Document Type



Virginia Institute of Marine Science

Publication Date



Journal Of Shellfish Research





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A simulation model was developed to investigate the population dynamics of the protistan parasite, Perkinsus marinus, within its host, the eastern oyster, Crassostrea virginica. The main objective was to evaluate the relationship between P. marinus population dynamics and environmental conditions in order to predict the onset and termination of P. marinus epizootics in Chesapeake Bay oyster populations. Information derived from laboratory experiments and from direct field observations of P. marinus dynamics in the James River for the years 1990 to 1993 was utilized for model development. The individual-based model, which is driven by temperature and salinity, tracks the average within-host parasite density at a daily time step. The model was verified against monthly field observations of parasite abundance for the years 1994 to 1999 at three oyster bars located along a 0-20-ppt salinity gradient in the James River, Virginia. Simulated populations exhibited a distinct seasonal periodicity with annual density maximums and minimums occurring in October and May, respectively. Parasite abundance decreased in an upriver direction with decreasing salinity along the salinity gradient. Predicted parasite densities significantly correlated with actual observed densities at all three locations; however, the strength of the association decreased from bar to bar in an upriver direction. Predicted parasite abundance exhibited a dynamic steady state for all three oyster bars during the 6-year time series. Simulations run without the input of a midsummer transmission event resulted in a destabilization and extinction of the parasite from the oyster population located farthest upriver. but the parasite remained enzootic during the six year simulation at the two lower river stations. This suggests that a single transmission event may be sufficient for P. marinus to become enzootic in specific year classes of oyster populations located in moderate to high salinity areas, while periodic transmission events are required for the parasite to persist in low salinity areas. Simulation results suggest that fairly accurate quantitative predictions of P. marinus abundance can be made using in situ temperature and salinity data and a relatively simple model.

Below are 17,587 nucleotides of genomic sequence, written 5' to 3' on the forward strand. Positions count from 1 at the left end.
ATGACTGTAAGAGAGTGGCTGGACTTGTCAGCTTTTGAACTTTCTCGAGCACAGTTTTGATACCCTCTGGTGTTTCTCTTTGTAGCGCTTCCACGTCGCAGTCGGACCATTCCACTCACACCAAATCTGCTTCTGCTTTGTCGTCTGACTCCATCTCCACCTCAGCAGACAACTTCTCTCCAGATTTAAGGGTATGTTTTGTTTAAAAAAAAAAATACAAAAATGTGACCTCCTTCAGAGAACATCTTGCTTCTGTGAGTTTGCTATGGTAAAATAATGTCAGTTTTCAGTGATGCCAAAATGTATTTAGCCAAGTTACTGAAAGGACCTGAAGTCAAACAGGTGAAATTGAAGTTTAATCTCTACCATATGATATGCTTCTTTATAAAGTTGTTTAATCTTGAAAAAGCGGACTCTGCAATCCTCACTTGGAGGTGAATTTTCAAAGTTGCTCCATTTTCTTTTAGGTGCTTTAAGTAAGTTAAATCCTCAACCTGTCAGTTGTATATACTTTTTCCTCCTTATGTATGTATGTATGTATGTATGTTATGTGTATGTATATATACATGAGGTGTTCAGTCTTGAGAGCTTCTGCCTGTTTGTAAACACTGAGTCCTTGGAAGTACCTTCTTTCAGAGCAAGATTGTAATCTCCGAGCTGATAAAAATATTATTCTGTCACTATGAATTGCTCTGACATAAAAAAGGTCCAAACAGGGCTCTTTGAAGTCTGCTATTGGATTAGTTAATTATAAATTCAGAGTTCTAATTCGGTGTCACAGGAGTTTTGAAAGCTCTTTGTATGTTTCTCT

Perkinsus; Model; Disease; Parasite; Oyster; Temperature; Salinity

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Creative Commons Attribution-Noncommercial-Share Alike 3.0 License
This work is licensed under a Creative Commons Attribution-Noncommercial-Share Alike 3.0 License.